Count University of Tennessee at Chattanooga coach Mark Guhne among those who believe the age limit change could have a profound impact in recruiting, especially for those schools (such as UTC) who count on seeing so many potential players in one spot.

"It's going to knock out younger kids that we could get a look at on championship courses," he said. "They'll get bumped out by older, more experienced players. Don't get me wrong. I think it's a good rule change. I've always thought 18-year-old kids should get to compete for this championship. But it will make it harder to evaluate some younger players."

Yet Guhne also admits it's long been difficult for the Mocs to successfully recruit from this elite field.

"Tuition's really hard on us," he said. "Most of these kids are out of state, and for us a kid from Dalton counts the same out-of-state tuition as a kid from Scotland."

Of course, Guhne also said of UTC's foreign players: "The one difference between a kid from Dalton and Scotland is that the kid from Scotland may not see any difference in Chattanooga and a big-name school."

There were only three players from the state of Tennessee in the field when the tournament began Monday with stroke play, and Knoxville's Davis Shore, who has committed to Alabama, was the only one to make the round of 64. Seeded 34th, he won his first match, 1 up, against No. 31 seed Wells Padgett of Wichita, Kan., on Wednesday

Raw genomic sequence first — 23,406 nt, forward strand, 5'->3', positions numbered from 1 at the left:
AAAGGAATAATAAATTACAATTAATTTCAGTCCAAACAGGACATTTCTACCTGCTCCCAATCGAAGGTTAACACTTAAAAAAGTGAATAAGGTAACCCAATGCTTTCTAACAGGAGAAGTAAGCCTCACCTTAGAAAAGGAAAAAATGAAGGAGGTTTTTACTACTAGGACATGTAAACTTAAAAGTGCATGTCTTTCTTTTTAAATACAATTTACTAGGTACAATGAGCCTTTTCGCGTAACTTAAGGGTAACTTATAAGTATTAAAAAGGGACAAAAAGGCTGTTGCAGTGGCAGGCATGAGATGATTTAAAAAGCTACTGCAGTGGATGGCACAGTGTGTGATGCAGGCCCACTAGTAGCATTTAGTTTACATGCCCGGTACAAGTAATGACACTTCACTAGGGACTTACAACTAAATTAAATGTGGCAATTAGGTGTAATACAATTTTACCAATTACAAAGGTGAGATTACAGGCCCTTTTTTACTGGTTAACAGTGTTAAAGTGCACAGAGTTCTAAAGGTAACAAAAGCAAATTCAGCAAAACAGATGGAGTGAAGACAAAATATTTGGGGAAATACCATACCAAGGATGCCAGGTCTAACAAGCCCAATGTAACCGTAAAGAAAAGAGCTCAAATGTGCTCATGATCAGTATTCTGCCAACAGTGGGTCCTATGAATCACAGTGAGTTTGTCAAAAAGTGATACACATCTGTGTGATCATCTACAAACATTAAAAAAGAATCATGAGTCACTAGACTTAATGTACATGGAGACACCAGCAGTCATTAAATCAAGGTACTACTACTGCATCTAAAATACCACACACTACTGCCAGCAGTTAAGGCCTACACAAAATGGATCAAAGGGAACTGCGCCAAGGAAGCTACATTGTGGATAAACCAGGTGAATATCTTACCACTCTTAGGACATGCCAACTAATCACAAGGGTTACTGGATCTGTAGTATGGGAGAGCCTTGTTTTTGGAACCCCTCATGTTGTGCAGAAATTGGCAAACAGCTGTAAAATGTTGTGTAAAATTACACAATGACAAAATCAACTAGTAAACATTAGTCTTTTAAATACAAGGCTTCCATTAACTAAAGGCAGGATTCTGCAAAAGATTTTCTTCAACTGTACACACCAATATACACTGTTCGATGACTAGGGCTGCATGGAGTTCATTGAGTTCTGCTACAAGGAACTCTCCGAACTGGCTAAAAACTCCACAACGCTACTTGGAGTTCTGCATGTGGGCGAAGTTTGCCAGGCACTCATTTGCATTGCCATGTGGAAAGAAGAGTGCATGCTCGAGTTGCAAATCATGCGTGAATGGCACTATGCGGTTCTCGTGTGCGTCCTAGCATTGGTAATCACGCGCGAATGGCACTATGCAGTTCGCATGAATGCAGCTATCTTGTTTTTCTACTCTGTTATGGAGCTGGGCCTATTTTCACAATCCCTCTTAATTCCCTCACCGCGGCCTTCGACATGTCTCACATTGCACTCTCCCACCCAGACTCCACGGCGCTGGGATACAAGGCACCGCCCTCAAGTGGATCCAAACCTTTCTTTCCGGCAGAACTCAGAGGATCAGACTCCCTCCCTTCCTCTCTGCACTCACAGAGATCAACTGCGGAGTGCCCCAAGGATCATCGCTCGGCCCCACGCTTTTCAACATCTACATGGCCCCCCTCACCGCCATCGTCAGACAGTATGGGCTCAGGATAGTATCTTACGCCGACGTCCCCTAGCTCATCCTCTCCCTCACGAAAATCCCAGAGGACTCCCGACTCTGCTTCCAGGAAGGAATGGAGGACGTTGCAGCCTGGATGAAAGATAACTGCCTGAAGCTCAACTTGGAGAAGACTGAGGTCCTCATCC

"We've got to find kids who are under the radar, who are willing to work hard," Guhne said. "And we've done a pretty good job of that over the years."

The golfers in this year's field will tell you all the coaches do a good job of making sure the players know they're interested in them.

"Reaching the quarterfinals last year, I had 20 coaches following me," Pak said. "They couldn't talk to me, but you can call them. I started communicating with Florida State pretty quickly."

Andrew Kozan, who has committed to Auburn, recalls seeing 35 coaches sitting on a hillside watching him in the Future Masters.

"They can't talk to you," he said, "but they'll send you questionnaires."

Florida commitment Manuel Girona of Spain said the entire recruiting scene "is so fun I wish I could do it again. I won't. I'm happy with Florida. But I've had a great time."

The Honors Course figures to keep Guhne in the mix for a great recruiting haul somewhere down the road.

"I remember telling someone I was coming to The Honors this week," Girona said. "They looked at me and sighed, 'Aw, man.' It's such a dreamy course.'"

Said Guhne: "I take all our recruits here. This place is so great. And we get to play it some. All the courses we play in Chattanooga are great. We're so fortunate to have the amazing courses we do. But The Honors is special. It's one of those courses everyone in golf has heard about but not many people get to see or play."

Which might be another reason 130 college coaches made their way to Ooltewah this week to see how well 156 of the best junior golfers in the world could play The Honors under pressure. Or maybe they just wanted to see the course as much as they wanted to be seen by those players.

Contact Mark Wiedmer at mwiedmer@timesfreepress.com.